meta-analysis by Byrnes, Miller, and Schafer (1999) reviewed over 150 papers on
gender differences in risk perception. They concluded that the literature
“clearly” indicated that “male participants are more likely to take risks than
female participants” (p. 377). In one important study that provides a backdrop
for the present investigation, Weber, Blais, and Betz (2002) assessed the risks
that men and women perceived in behaviors spanning five different content
domains (financial, health/safety, recreational, ethical, and social
decisions). Gender differences were found in four of the five domains — social
decision making being the exception — with males perceiving less risk and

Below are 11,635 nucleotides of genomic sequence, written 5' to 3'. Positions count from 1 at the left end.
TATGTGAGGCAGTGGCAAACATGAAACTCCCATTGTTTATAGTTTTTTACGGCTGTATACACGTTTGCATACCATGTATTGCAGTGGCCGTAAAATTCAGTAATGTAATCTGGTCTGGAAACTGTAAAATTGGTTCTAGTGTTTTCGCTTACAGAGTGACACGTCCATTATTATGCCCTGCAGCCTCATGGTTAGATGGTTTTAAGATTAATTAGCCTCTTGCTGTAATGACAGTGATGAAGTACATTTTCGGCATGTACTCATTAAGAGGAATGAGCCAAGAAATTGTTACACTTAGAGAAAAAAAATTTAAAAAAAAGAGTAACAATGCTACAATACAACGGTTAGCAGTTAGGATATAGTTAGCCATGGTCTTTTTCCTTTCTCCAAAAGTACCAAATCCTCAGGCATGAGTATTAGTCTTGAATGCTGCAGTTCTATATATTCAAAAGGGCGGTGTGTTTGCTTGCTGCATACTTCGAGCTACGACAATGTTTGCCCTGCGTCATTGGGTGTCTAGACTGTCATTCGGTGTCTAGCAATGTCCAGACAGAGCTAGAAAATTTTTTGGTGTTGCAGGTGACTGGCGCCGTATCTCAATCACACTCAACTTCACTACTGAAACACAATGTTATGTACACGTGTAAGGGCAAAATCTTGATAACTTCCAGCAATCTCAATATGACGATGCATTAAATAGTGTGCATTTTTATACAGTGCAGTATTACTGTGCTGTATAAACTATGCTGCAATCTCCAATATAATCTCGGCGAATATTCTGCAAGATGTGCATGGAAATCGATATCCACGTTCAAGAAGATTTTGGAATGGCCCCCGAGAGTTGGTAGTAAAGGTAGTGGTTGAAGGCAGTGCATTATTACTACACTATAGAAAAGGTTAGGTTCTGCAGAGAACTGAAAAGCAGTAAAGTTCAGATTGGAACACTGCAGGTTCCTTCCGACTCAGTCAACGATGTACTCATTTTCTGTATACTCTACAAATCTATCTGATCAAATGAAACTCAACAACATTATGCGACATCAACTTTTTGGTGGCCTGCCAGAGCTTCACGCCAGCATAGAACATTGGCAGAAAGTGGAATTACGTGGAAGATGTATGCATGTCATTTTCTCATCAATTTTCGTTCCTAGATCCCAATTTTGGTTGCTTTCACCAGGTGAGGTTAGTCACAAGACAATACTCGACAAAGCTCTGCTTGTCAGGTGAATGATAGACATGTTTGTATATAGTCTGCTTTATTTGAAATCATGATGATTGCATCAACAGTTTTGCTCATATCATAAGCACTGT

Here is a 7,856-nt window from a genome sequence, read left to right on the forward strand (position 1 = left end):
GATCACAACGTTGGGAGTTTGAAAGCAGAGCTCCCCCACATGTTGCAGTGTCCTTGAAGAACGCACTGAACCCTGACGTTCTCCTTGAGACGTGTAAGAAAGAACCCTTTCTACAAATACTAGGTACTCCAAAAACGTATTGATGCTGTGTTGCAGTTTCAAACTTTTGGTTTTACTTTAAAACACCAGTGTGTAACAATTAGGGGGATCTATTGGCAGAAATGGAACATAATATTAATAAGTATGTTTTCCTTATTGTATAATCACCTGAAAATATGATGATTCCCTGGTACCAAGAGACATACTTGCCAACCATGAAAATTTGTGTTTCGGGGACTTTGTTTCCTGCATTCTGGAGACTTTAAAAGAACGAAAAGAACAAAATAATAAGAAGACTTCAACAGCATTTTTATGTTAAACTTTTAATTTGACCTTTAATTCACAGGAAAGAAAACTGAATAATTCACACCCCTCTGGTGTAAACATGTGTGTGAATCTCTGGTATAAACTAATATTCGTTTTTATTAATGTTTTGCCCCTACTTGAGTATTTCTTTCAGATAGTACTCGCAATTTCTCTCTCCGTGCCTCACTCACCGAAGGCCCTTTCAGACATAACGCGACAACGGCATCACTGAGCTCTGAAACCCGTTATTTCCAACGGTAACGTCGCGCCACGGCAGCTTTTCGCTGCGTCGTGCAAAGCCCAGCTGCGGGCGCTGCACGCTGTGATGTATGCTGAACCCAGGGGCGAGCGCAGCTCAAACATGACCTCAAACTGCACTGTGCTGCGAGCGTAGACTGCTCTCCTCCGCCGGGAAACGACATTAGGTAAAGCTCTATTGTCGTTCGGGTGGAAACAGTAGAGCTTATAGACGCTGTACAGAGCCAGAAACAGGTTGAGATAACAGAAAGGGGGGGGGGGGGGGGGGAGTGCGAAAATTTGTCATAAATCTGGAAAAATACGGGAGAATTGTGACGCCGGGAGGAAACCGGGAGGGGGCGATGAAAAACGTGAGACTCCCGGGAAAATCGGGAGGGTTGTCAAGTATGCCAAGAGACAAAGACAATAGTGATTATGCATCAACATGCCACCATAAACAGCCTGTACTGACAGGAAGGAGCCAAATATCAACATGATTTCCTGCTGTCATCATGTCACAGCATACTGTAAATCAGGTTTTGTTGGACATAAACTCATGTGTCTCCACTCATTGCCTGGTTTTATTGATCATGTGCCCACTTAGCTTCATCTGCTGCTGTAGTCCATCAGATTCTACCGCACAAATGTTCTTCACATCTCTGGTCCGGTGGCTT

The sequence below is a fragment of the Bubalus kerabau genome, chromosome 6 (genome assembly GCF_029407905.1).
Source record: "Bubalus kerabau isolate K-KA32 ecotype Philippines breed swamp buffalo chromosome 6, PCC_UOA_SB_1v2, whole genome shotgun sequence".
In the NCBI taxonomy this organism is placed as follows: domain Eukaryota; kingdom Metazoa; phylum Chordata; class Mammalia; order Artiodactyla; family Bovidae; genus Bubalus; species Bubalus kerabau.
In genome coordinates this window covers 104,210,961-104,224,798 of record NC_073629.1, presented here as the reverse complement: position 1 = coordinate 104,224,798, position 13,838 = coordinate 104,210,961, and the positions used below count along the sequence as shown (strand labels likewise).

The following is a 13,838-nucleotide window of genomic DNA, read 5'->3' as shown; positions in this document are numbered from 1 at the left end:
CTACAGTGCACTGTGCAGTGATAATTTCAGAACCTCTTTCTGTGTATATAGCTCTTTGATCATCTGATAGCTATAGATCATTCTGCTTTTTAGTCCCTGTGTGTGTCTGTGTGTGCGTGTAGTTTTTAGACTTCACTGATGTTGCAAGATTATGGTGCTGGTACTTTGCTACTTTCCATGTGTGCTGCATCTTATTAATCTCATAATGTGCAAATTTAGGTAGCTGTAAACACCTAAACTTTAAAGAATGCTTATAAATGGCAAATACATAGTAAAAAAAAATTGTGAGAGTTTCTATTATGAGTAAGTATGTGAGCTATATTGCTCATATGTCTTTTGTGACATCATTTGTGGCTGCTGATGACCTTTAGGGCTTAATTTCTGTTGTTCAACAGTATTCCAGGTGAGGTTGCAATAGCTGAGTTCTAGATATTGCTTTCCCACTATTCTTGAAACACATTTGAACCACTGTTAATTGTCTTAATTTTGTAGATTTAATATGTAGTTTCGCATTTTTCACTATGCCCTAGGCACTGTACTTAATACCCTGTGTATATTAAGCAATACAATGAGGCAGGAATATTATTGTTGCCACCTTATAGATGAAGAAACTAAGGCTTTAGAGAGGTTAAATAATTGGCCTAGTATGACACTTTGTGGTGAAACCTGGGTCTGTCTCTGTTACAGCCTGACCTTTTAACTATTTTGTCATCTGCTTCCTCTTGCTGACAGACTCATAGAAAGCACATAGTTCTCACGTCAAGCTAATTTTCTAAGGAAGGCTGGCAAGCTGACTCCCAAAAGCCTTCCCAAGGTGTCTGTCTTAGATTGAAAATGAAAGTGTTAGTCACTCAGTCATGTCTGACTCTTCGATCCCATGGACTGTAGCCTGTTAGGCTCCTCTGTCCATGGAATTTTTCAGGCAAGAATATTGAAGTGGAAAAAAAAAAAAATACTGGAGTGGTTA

indicating a greater likelihood of engaging in risky behaviors. Similar gender
differences have been found in these domains in a large German sample (Johnson,
Wilke, & Weber, 2004). Hillier and Morrongiello (1998) examined gender
differences in perceptions involved in physical risk taking in children. Using
pictorial descriptions (e.g., riding bicycle with no helmet in street) and an
interview to determine how children assessed risks, they found that girls
appraised more general risk (i.e., judged the situations as more unsafe) than
boys. The genders also differed in the factors that contributed to their
overall risk judgments. Boys’ risk judgments were significantly predicted by
their ratings of injury severity while girls’ risk judgments were better
predicted by their ratings of vulnerability to any type of injury. This
suggests that girls may avoid risky situations with any likelihood of perceived
injury and boys may avoid risky situations only if the possible perceived